Monday, May 15, 2006 | The two most vocal parties in San Diego’s airport debate have boiled down the discussion to one question: Should we make do at Lindbergh Field or use a military base for a new airport?

But some observers say the underlying debate about the airport authority’s site-selection process is broader and has been obscured by squabbles over military bases’ availability.

Instead, they say, San Diegans should ask a larger question: What do residents want this region to be when it grows up?

“It’s a broader debate about San Diego’s future,” said Steve Erie, director of the Urban Studies and Planning program at the University of California, San Diego. “Are we an overgrown suburb or are we a major American city? I think the jury’s still out.”

In Denver, the only major city in the United States to build an international airport in the last 30 years, economic development and job opportunities were at the heart of the debate. A new airport was just one piece of a larger vision.

Steve Peace, the former state senator who drafted the legislation that created the San Diego County Regional Airport Authority, recently said voters may use their ballots to voice opinions about how San Diego should grow. Others share his perspective.

“Whatever way we vote on the airport is going to shape the future of the city and the region,” said Michael J. Stepner, an architecture and urban design professor at the NewSchool of Architecture and Design and the city of San Diego’s former acting planning director.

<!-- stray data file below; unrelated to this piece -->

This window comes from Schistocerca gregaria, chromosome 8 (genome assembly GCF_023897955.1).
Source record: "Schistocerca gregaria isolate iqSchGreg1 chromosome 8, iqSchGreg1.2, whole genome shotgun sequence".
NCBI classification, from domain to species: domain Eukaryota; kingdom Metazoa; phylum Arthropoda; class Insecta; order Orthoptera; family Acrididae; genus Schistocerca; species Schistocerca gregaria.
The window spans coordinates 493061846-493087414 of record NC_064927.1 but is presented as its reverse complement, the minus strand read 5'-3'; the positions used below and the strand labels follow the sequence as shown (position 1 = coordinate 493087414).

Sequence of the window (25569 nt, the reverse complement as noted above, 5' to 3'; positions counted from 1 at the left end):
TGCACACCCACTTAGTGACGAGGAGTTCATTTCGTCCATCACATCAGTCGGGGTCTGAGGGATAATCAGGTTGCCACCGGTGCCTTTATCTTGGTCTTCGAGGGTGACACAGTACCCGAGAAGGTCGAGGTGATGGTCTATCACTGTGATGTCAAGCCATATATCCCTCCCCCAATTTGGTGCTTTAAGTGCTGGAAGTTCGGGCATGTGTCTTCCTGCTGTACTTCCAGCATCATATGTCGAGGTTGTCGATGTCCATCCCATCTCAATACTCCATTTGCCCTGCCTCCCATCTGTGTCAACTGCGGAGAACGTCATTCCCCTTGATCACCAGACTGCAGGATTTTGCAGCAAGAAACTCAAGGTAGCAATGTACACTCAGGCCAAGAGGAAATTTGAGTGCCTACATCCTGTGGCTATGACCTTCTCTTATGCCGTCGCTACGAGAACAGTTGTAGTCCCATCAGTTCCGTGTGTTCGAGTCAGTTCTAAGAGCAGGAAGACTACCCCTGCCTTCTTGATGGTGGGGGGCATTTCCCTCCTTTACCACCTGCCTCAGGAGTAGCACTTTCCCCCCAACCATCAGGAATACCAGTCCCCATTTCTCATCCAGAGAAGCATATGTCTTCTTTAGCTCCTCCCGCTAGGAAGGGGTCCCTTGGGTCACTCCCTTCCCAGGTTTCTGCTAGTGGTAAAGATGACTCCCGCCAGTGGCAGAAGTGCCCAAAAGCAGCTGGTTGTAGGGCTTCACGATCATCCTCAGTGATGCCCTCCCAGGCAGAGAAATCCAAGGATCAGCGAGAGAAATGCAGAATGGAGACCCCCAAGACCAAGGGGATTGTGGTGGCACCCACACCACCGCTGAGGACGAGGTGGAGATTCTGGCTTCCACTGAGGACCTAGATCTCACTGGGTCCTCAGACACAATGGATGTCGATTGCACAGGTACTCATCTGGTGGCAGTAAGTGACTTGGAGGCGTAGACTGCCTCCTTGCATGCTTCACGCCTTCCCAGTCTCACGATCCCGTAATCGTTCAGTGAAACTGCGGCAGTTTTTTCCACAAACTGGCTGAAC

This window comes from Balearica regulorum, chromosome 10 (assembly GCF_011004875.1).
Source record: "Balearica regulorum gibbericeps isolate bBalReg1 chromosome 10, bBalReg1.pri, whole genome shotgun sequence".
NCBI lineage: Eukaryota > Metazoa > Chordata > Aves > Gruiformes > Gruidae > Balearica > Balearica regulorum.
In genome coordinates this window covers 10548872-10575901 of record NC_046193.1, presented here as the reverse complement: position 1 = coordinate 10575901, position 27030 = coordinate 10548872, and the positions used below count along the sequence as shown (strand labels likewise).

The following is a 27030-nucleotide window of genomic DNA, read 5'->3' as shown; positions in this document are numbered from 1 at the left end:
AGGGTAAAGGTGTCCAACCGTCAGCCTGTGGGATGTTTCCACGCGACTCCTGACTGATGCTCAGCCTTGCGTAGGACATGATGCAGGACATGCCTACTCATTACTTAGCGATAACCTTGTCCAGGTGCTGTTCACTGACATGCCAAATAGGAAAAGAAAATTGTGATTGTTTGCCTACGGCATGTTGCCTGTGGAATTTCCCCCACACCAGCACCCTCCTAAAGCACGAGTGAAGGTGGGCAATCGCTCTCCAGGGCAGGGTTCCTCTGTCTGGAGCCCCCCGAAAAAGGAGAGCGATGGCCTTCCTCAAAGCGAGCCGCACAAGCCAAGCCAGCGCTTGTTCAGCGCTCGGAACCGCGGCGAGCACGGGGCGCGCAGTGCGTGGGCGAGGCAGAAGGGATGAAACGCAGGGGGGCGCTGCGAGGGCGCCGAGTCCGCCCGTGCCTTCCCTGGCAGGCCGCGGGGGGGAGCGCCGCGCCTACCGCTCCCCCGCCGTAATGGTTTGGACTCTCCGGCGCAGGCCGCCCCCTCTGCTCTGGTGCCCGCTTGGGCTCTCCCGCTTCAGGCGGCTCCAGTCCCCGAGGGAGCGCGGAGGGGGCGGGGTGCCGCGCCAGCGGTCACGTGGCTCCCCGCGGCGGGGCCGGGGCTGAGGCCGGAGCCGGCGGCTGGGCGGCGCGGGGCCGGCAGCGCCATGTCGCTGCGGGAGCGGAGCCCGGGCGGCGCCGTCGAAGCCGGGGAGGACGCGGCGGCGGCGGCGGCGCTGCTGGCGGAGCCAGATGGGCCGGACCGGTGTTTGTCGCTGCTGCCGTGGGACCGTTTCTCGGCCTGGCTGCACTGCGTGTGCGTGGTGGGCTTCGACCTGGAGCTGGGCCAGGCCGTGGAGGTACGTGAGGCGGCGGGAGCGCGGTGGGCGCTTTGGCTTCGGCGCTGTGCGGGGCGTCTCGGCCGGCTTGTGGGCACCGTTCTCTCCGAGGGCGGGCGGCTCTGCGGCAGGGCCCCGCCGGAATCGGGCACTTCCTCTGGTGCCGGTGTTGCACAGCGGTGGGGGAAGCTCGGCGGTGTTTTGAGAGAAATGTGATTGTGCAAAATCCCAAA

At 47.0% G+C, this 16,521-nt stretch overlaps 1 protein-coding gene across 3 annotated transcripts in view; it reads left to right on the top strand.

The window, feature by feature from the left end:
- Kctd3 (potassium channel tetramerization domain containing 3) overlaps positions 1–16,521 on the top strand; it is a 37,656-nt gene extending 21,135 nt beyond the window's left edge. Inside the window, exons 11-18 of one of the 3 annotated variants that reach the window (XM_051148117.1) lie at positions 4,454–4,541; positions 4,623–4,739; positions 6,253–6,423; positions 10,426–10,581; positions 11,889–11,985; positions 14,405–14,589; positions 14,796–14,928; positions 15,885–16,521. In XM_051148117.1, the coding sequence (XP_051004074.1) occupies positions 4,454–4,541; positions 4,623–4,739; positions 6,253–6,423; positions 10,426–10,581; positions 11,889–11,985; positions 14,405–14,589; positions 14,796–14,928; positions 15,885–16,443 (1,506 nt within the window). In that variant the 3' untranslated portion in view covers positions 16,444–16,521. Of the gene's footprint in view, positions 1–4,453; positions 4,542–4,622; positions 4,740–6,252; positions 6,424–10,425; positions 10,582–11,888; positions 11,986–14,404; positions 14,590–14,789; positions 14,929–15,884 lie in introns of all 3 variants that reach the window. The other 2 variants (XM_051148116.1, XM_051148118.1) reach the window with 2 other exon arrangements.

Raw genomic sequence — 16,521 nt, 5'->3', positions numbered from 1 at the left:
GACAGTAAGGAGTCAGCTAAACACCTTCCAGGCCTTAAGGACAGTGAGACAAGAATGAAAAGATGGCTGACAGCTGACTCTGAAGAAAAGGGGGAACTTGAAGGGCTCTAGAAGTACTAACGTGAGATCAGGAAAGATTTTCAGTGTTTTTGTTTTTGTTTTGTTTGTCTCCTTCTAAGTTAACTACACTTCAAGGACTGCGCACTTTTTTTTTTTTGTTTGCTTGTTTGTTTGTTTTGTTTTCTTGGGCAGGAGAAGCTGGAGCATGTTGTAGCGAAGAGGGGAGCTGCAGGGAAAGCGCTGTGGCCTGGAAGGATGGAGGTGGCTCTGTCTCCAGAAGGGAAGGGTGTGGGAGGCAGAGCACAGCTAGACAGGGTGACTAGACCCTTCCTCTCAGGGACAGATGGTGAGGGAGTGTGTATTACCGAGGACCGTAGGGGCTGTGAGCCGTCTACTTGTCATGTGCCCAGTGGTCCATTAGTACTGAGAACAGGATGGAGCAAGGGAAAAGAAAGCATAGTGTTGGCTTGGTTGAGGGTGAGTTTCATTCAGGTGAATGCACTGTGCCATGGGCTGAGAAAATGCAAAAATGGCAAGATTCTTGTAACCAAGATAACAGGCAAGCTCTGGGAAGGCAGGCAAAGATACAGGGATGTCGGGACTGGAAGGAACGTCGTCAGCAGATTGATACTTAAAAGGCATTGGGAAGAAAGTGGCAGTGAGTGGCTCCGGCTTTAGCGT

“That is a very important question that will be raised. If we do this, will we grow in a way we don’t like? That all has to be vetted as part of this process. Otherwise we’ll be bogged down and never make a decision.”

The San Diego County Regional Airport Authority is drawing close to making its decision on an airport site, culminating the search underway since 2003. The authority expects to pick a site in early June to address projections that Lindbergh Field will reach its 24 million passenger capacity sometime after 2015. Voters will go to the polls Nov. 7 to approve or reject the choice.

A new airport with dual runways would increase San Diego’s capacity and could also open up foreign markets. The massive planes that make trans-Pacific flights currently can’t fly fully loaded out of Lindbergh, because its sole runway is too short.

Authority members, who are divided over whether to consider military bases for a new airport, are similarly split over the broader characterization of the debate.

Board member Xema Jacobson, who opposes the study of military sites, said she thinks November’s vote centers on “what we want San Diego County to be, what we want our region to be. I really truly believe it’s a discussion that each community will have about what they want their community to be.”

Board member William D. Lynch disputed that. Lynch, who has supported the study of military sites, said a new airport is needed to accommodate the needs of San Diego’s growing population. That growth doesn’t come from an influx of people moving here, he said, but from the existing population’s birth rate. Forecasts show a million more residents living in San Diego County by 2030.